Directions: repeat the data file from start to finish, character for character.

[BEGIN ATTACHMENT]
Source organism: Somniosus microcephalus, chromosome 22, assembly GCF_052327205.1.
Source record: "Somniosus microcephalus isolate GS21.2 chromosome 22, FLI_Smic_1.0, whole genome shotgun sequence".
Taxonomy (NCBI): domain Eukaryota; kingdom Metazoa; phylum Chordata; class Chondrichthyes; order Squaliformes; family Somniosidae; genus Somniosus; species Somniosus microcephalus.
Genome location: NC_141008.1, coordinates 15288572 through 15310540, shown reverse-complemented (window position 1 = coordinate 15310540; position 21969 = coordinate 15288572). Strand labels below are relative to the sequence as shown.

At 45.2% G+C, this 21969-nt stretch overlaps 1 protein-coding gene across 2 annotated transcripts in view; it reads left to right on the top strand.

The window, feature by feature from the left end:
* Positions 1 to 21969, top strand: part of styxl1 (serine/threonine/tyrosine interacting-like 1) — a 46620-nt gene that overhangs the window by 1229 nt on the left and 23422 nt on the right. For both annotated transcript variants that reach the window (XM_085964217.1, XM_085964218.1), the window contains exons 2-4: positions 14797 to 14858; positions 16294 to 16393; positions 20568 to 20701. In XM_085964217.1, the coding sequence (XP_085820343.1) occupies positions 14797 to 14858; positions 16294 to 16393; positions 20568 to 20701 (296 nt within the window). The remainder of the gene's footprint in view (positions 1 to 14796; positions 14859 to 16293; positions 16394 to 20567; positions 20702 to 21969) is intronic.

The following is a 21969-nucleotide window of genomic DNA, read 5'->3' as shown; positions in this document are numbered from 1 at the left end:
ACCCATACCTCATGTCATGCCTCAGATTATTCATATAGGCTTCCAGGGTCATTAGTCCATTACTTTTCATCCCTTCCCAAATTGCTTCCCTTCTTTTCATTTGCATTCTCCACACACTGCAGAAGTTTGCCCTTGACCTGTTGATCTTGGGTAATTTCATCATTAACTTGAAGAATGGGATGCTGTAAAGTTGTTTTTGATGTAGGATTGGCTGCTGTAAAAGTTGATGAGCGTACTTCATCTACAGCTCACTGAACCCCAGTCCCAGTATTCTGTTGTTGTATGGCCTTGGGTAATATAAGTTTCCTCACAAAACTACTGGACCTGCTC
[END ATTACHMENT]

Source organism: Somniosus microcephalus, chromosome 22, assembly GCF_052327205.1.
Source record: "Somniosus microcephalus isolate GS21.2 chromosome 22, FLI_Smic_1.0, whole genome shotgun sequence".
Taxonomy (NCBI): domain Eukaryota; kingdom Metazoa; phylum Chordata; class Chondrichthyes; order Squaliformes; family Somniosidae; genus Somniosus; species Somniosus microcephalus.
Genome location: NC_141008.1, coordinates 15288572 through 15310540, shown reverse-complemented (window position 1 = coordinate 15310540; position 21969 = coordinate 15288572). Strand labels below are relative to the sequence as shown.

At 45.2% G+C, this 21969-nt stretch overlaps 1 protein-coding gene across 2 annotated transcripts in view; it reads left to right on the top strand.

The window, feature by feature from the left end:
* Positions 1 to 21969, top strand: part of styxl1 (serine/threonine/tyrosine interacting-like 1) — a 46620-nt gene that overhangs the window by 1229 nt on the left and 23422 nt on the right. For both annotated transcript variants that reach the window (XM_085964217.1, XM_085964218.1), the window contains exons 2-4: positions 14797 to 14858; positions 16294 to 16393; positions 20568 to 20701. In XM_085964217.1, the coding sequence (XP_085820343.1) occupies positions 14797 to 14858; positions 16294 to 16393; positions 20568 to 20701 (296 nt within the window). The remainder of the gene's footprint in view (positions 1 to 14796; positions 14859 to 16293; positions 16394 to 20567; positions 20702 to 21969) is intronic.

The following is a 21969-nucleotide window of genomic DNA, read 5'->3' as shown; positions in this document are numbered from 1 at the left end:
ACCCATACCTCATGTCATGCCTCAGATTATTCATATAGGCTTCCAGGGTCATTAGTCCATTACTTTTCATCCCTTCCCAAATTGCTTCCCTTCTTTTCATTTGCATTCTCCACACACTGCAGAAGTTTGCCCTTGACCTGTTGATCTTGGGTAATTTCATCATTAACTTGAAGAATGGGATGCTGTAAAGTTGTTTTTGATGTAGGATTGGCTGCTGTAAAAGTTGATGAGCGTACTTCATCTACAGCTCACTGAACCCCAGTCCCAGTATTCTGTTGTTGTATGGCCTTGGGTAATATAAGTTTCCTCACAAAACTACTGGACCTGCTC